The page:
The Routledge Handbook of Early Christian Art surveys a broad spectrum of Christian art produced from the late second to the sixth centuries. The first part of the book opens with a general survey of the subject and then presents fifteen essays that discuss specific media of visual art—catacomb paintings, sculpture, mosaics, gold glass, gems, reliquaries, ceramics, icons, ivories, textiles, silver, and illuminated manuscripts. Each is written by a noted expert in the field. The second part of the book takes up themes relevant to the study of early Christian art. These seven chapters consider the ritual practices in decorated spaces, the emergence of images of Christ’s Passion and miracles, the functions of Christian secular portraits, the exemplary mosaics of Ravenna, the early modern history of Christian art and archaeology studies, and further reflection on this field called “early Christian art.” Each of the volume’s chapters includes photographs of many of the objects discussed, plus bibliographic notes and recommendations for further reading.

The result is an invaluable introduction to and appraisal of the art that developed out of the spread of Christianity through the late antique world. Undergraduate and graduate students of late classical, early Christian, and Byzantine culture, religion, or art will find it an accessible and insightful orientation to the field. Additionally, professional academics, archivists, and curators working in these areas will also find it valuable as a resource for their own research, as well as a textbook or reference work for their students.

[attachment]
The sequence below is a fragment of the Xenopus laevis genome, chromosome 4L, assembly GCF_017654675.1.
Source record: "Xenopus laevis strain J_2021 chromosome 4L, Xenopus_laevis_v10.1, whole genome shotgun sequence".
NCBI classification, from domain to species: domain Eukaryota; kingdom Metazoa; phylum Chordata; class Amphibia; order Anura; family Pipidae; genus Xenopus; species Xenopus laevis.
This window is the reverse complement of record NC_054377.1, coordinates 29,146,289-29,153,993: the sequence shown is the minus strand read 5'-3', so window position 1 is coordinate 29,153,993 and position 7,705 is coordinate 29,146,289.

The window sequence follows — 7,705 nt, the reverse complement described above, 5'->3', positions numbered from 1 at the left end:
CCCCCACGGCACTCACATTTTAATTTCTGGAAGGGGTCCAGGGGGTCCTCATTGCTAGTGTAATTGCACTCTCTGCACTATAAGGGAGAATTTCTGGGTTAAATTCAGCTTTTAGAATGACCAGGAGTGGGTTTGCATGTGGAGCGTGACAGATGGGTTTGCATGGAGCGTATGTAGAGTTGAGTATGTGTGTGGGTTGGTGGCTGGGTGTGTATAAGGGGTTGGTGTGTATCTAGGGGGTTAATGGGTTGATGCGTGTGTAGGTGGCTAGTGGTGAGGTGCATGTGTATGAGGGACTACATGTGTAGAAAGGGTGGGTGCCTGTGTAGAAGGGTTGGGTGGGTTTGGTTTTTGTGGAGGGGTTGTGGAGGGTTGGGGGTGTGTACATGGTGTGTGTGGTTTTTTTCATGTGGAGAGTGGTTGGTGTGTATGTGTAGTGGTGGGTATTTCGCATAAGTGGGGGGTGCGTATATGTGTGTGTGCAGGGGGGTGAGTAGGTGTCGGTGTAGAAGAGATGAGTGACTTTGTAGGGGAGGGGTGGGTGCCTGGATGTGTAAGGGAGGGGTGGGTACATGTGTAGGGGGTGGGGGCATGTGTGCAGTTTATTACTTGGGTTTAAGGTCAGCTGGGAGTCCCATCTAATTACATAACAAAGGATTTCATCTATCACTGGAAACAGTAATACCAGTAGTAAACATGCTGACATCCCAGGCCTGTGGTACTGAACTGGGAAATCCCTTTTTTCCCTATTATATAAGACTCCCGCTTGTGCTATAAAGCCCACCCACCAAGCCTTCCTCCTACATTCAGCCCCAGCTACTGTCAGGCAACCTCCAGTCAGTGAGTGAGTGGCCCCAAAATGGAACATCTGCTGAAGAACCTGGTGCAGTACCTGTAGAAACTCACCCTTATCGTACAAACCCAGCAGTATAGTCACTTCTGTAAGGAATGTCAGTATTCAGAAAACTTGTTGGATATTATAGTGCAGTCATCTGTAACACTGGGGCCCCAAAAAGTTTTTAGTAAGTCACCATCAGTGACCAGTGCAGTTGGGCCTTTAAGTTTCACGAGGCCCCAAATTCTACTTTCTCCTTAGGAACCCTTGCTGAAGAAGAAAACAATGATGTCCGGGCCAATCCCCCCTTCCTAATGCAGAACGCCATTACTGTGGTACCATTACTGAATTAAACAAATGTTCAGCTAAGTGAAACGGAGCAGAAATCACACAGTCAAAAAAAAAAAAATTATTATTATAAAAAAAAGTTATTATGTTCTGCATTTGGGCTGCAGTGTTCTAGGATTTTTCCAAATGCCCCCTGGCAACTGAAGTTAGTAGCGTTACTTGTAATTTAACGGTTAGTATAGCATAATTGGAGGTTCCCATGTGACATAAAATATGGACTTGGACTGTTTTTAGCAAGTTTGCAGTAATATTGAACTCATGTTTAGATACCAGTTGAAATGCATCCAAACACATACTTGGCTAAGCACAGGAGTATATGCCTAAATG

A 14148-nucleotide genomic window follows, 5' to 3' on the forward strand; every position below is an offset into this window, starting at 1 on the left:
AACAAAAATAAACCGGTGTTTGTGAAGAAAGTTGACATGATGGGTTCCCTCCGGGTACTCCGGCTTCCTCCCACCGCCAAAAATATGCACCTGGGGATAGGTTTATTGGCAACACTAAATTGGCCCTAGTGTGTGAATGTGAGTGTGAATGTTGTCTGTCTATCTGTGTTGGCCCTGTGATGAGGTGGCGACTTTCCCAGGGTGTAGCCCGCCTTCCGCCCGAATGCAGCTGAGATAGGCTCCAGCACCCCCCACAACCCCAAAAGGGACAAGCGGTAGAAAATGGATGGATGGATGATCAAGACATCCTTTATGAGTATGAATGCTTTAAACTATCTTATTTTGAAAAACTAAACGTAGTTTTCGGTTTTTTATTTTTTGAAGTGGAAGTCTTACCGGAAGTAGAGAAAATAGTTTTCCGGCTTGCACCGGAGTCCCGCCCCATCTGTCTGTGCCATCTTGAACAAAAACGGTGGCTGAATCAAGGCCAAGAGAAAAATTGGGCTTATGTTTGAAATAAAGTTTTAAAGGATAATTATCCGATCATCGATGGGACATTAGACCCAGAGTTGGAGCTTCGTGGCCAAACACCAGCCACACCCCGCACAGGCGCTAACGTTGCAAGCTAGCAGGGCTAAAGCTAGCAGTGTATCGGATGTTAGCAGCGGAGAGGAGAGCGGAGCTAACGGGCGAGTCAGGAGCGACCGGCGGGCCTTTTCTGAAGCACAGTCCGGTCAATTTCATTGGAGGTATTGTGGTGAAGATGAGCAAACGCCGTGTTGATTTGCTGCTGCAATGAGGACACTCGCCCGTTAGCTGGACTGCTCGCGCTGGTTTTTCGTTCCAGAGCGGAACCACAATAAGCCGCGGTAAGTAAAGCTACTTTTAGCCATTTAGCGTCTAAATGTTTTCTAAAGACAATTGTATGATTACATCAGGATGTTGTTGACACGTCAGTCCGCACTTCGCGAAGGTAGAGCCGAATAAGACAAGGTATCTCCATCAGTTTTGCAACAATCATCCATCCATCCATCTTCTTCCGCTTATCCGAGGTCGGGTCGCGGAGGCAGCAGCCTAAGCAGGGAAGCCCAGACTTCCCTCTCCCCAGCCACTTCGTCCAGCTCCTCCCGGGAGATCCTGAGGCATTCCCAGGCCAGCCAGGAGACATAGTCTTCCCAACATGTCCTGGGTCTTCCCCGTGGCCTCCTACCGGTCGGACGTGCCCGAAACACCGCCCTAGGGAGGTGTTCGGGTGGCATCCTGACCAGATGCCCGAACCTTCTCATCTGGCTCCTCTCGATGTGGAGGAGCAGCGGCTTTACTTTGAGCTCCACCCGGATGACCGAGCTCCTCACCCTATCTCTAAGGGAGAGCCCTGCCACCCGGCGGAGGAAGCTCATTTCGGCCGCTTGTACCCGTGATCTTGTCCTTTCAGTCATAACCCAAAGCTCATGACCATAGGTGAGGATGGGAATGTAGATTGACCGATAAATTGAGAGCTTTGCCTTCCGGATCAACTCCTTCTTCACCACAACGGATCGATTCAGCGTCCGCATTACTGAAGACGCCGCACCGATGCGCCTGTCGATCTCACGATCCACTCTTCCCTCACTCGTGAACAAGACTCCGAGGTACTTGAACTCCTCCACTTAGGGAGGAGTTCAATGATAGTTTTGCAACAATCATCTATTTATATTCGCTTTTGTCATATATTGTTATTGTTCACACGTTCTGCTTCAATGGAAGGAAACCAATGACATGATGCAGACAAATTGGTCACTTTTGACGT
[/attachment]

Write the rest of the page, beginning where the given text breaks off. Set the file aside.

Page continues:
chapter 1|17 pages


Early Christian art

part I|253 pages


chapter 5|13 pages

Freestanding Sculpture

chapter 7|20 pages

Christian Floor Mosaics

Modes of study and potential meanings

chapter 8|17 pages

Gold-Glass in Late Antiquity

chapter 9|9 pages

Engraved Gems and Amulets

chapter 13|14 pages

Christian Ivories

Containment, manipulation, and the creation of meaning

chapter 14|19 pages


The emergence of a Christian identity in cloth

chapter 15|14 pages

Early Christian Silver

Sacred and domestic